Electrician charged for transporting €1.75m in cocaine ‘from A to B’
By Tom Tuite
AN ELECTRICIAN charged over a €1.75m cocaine seizure in Clondalkin, Dublin was pressured to transport the drugs “from A to B”, a court has heard.
Karl Lawlor, 38, of Newlands Manor Drive, Clondalkin was granted bail on Monday.
Gardai arrested him after they stopped a vehicle at St Cuthbert’s Road on Friday, Dublin District Court heard.
He was held at a local garda station under Section Two of the Criminal Justice (Drug Trafficking) Act 1996 and charged on Sunday with possessing the drugs for sale or supply on April 15.
He appeared before district court president Judge Paul Kelly on Monday.
Garda Mark Walsh told the court the accused “made no reply” when charged. He objected to bail citing the seriousness of the case.
He alleged the vehicle was searched resulting in a find of 25 kilos of suspected cocaine with an estimated street value of €1.75 million.
There were two wrapped packs each containing 10 single bars, and five bars of cocaine in shopping bags and a cardboard box, in the backseat.
Cross-examined by defence solicitor Kate McGhee, the garda agreed the accused has lived at the same address for about five years and he was in full-time employment.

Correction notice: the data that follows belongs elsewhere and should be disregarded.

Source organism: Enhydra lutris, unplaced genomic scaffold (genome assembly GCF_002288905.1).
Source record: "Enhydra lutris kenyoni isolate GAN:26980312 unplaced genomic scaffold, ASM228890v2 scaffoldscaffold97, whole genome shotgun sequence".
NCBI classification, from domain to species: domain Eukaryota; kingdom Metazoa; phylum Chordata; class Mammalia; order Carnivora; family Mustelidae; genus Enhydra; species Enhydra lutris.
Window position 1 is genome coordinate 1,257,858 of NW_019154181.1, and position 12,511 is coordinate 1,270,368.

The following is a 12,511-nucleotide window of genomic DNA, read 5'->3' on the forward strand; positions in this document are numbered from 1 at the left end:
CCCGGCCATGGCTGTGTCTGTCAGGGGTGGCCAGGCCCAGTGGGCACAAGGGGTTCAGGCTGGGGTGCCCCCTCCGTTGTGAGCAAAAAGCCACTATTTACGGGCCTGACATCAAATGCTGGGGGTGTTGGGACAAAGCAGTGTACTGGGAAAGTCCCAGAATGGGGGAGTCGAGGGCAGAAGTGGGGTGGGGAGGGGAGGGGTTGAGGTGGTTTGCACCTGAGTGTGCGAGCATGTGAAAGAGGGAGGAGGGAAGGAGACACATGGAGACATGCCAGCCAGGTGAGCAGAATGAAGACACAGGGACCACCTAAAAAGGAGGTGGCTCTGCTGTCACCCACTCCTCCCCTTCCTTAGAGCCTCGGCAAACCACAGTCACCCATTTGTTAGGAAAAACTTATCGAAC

Garda Walsh also accepted the accused was from a law-abiding and supportive family, and Mr Lawlor was “shocked about the situation he finds himself in”.
The officer also acknowledged that there were no flights risk concerns.
However, bail conditions would not alleviate his concerns.
The court heard the seizure has yet to be sent for forensic analysis.
The garda accepted that it was the case that the accused was allegedly under pressure when “delivering the drugs from A to B”.
The officer agreed the accused was “forced to take possession” of them but he added that it was not the case that he had just received them and was caught straight away.
Visibly upset, Mr Lawlor, wearing a T-shirt, tracksuit trousers and runners, did not address the court.
Pleading for bail, his solicitor argued that there was no issue that her client, a father of two, would evade justice.
Judge Kelly granted bail in his bond of €500 with an approved €10,000 independent surety.
He ordered Mr Lawlor to notify gardai of any address change, sign on daily at a garda station, remain contactable on his mobile phone at all times, surrender his passport and not apply for new travel documentation, and remain sober and drug-free.
Gardai must obtain directions from the DPP. Mr Lawlor was ordered to appear at Blanchardstown District Court on July 12.